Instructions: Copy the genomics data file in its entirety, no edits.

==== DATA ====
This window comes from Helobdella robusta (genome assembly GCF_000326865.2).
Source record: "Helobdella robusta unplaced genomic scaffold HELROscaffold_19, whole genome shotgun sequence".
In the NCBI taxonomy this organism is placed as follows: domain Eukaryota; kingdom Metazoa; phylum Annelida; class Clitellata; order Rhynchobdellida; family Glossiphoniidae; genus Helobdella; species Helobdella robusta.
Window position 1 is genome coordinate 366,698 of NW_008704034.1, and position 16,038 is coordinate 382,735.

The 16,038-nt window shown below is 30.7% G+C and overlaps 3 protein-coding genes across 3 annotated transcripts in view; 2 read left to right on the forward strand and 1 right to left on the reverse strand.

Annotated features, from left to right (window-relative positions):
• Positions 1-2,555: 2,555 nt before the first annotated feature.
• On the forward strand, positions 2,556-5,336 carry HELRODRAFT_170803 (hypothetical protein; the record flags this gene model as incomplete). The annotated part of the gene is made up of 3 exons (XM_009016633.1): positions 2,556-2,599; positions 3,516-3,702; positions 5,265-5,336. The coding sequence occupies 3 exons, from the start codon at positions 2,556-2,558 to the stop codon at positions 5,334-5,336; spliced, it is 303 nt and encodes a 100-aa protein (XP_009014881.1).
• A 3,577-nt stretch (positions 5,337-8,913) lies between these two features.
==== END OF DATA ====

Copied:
This window comes from Helobdella robusta (genome assembly GCF_000326865.2).
Source record: "Helobdella robusta unplaced genomic scaffold HELROscaffold_19, whole genome shotgun sequence".
In the NCBI taxonomy this organism is placed as follows: domain Eukaryota; kingdom Metazoa; phylum Annelida; class Clitellata; order Rhynchobdellida; family Glossiphoniidae; genus Helobdella; species Helobdella robusta.
Window position 1 is genome coordinate 366,698 of NW_008704034.1, and position 16,038 is coordinate 382,735.

The 16,038-nt window shown below is 30.7% G+C and overlaps 3 protein-coding genes across 3 annotated transcripts in view; 2 read left to right on the forward strand and 1 right to left on the reverse strand.

Annotated features, from left to right (window-relative positions):
• Positions 1-2,555: 2,555 nt before the first annotated feature.
• On the forward strand, positions 2,556-5,336 carry HELRODRAFT_170803 (hypothetical protein; the record flags this gene model as incomplete). The annotated part of the gene is made up of 3 exons (XM_009016633.1): positions 2,556-2,599; positions 3,516-3,702; positions 5,265-5,336. The coding sequence occupies 3 exons, from the start codon at positions 2,556-2,558 to the stop codon at positions 5,334-5,336; spliced, it is 303 nt and encodes a 100-aa protein (XP_009014881.1).
• A 3,577-nt stretch (positions 5,337-8,913) lies between these two features.